INDIANAPOLIS – The Michigan women’s basketball team pulled off one of the biggest disappearing acts in Big Ten Tournament history.

And it only took two possessions.

On their opening possession, the Wolverines used more than five passes to earn their first points, courtesy of sophomore Krista Phillips. But they became stagnant for the final 39 minutes as Iowa rolled past Michigan, 58-37, Friday at Conseco Fieldhouse. The Wolverines’ 37 points was a season low for Michigan and the lowest point total in Big Ten tournament history.

“We just couldn’t score,” Michigan coach Kevin Borseth said. “We couldn’t find any rhythm, and what we do is just so predicated on having players that can create for themselves.”

While the Michigan offense struggled to find a rhythm, the defense had trouble making stops early. Whether it was Iowa guard Kristi Smith scoring triples or forward Johanna Solverson driving straight to the hoop, the Wolverines couldn’t handle the Hawkeyes’ size and balanced attack.

Part of the problem was sophomore Stephany Skrba’s disappearance. After picking up two fouls in her first two minutes, she didn’t see any action for the rest of the first half. Borseth admitted he should have put her back in, and Michigan missed her size on the boards. Iowa gathered 14 offensive rebounds for 17 points on the game.

Finding themselves with an 11-point deficit at halftime, the Wolverines changed their initial defensive strategy to emphasize guarding the paint in the second stanza and found success. For the first six minutes of the period, Michigan (10-10 Big Ten, 17-13 overall) forced four turnovers, blocked two shots and limited the Hawkeyes (14-6, 21-10) to just two points.

But as the Wolverines’ pressure paid off on the defensive end, they didn’t make the most of their scoring opportunities, tallying just four points in the same time frame. They shot 4-for-22 from the field in the half and just 27 percent in the game.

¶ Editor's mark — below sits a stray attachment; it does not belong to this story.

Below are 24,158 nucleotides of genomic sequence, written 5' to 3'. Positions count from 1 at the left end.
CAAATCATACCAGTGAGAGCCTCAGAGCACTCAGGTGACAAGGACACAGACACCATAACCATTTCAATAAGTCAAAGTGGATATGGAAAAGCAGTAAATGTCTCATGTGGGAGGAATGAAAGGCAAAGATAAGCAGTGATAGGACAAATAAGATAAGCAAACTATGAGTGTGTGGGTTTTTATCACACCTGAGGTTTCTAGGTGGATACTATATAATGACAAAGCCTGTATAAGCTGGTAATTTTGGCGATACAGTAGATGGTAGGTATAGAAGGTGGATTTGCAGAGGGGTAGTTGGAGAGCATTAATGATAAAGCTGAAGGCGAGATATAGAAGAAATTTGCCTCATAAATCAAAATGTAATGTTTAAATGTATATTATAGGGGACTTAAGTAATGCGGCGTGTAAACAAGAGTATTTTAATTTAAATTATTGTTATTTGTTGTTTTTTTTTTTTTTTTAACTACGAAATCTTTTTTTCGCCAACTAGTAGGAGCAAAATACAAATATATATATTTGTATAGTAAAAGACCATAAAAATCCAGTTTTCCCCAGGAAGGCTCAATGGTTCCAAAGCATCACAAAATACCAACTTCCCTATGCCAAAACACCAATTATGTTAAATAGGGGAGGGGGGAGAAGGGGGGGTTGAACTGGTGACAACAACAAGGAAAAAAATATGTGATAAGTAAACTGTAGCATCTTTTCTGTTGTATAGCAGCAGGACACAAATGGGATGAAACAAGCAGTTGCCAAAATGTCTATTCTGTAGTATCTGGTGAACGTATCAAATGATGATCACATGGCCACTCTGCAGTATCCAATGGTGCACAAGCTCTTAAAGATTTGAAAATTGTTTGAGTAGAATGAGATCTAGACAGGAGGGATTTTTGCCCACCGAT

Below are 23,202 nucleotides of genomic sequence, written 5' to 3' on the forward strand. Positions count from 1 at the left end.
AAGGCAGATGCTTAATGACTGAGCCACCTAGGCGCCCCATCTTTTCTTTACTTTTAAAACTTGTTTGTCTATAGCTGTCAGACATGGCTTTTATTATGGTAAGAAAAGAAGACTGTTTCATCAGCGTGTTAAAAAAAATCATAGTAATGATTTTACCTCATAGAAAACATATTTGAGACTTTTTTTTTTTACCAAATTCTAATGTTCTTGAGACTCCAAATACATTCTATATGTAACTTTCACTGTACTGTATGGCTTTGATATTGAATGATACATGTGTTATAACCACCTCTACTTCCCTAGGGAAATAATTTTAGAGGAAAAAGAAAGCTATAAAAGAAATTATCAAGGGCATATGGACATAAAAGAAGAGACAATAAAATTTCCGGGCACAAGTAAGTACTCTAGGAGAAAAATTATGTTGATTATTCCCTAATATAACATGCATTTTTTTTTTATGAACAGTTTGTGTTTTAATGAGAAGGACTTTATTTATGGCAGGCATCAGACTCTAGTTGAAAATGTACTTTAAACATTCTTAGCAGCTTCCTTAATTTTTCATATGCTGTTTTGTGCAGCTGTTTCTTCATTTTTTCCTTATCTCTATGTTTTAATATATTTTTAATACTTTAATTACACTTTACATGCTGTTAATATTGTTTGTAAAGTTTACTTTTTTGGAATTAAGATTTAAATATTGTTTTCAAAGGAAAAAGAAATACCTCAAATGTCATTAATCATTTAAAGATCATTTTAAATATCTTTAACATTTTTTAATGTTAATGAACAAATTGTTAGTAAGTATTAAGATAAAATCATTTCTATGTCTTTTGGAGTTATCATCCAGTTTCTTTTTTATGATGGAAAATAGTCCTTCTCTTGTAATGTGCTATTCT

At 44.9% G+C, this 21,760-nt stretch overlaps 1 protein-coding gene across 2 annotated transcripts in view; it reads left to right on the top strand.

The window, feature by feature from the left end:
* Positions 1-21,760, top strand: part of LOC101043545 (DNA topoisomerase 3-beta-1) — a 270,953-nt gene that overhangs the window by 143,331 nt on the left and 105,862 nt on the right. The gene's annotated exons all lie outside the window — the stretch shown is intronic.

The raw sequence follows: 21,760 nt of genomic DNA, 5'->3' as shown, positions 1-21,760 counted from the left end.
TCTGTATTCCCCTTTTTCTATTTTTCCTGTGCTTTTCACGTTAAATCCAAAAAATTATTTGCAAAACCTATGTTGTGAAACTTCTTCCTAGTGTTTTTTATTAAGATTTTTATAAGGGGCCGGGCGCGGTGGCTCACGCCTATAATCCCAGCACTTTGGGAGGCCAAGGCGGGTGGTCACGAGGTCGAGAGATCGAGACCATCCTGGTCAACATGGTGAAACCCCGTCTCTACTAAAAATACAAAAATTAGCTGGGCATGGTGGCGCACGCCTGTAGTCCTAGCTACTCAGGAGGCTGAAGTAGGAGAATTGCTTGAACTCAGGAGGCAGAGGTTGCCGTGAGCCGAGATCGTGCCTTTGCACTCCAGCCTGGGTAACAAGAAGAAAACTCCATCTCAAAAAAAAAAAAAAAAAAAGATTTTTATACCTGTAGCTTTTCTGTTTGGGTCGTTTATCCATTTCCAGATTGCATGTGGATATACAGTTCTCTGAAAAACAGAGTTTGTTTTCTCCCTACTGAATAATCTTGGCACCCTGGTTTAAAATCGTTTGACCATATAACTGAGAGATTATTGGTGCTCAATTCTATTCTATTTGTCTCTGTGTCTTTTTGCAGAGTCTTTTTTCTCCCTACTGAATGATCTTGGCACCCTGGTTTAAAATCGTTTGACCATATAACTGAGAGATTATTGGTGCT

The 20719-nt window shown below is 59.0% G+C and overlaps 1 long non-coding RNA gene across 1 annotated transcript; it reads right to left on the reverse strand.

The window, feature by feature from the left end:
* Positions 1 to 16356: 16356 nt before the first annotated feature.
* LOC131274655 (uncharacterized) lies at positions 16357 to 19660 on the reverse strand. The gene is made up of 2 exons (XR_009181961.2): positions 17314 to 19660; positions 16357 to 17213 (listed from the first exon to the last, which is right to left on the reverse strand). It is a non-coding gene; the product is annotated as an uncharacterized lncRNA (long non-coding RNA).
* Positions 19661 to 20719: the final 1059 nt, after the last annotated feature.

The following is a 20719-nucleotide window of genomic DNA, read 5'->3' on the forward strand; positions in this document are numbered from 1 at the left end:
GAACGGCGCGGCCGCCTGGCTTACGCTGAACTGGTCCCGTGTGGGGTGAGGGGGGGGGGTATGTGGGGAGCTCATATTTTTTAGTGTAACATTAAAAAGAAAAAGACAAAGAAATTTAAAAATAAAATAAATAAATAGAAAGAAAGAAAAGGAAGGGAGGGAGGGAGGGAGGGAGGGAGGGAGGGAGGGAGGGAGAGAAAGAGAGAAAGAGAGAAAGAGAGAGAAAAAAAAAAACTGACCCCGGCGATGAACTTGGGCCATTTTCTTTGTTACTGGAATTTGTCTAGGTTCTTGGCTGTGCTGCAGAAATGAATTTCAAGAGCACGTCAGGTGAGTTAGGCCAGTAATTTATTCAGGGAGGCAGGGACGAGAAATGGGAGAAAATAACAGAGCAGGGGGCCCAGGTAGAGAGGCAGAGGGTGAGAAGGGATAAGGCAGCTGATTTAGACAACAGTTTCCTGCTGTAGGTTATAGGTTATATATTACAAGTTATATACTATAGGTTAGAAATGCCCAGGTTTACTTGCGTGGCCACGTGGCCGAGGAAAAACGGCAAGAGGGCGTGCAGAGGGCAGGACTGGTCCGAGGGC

“We did a great job defensively,” Borseth said. “And to start the second half, we came out with a quick two and two wide open threes and a layup that we missed. Had we made those, all of a sudden – boom – you’re right back in the game. But we didn’t score.”

After staying even with the Hawkeyes for half of the second period, Michigan’s intensity on defense eventually vanished.

Uncharacteristically, the Wolverines took care of the ball better than in any other game this season. Michigan turned the ball over just 11 times to Iowa’s 17, but couldn’t convert takeaways into points. The Hawkeyes outscored them on points off turnovers, 10-9.

And while Michigan’s Big Ten Championship and NCAA Tournament hopes were erased, Borseth believes the team has earned its way to a WNIT bid.

“We’ve done a pretty good job with positioning ourselves, I hope,” Borseth said. “It’s not an easy conference, obviously. We had five games that were really determined by the last one or two minutes of the game. Had we won those games, things would have been a lot different.”

But even if the Wolverines can’t grab one of those 17 at-large spots, it won’t diminish the impact Borseth has made on his players in his first season in Ann Arbor.

“He makes basketball fun, especially after the last three years we’ve had to go through were pretty rough,” Carly Benson said tearfully. “He’s really turned things around and everything we’ve been able to accomplish is because of him.”

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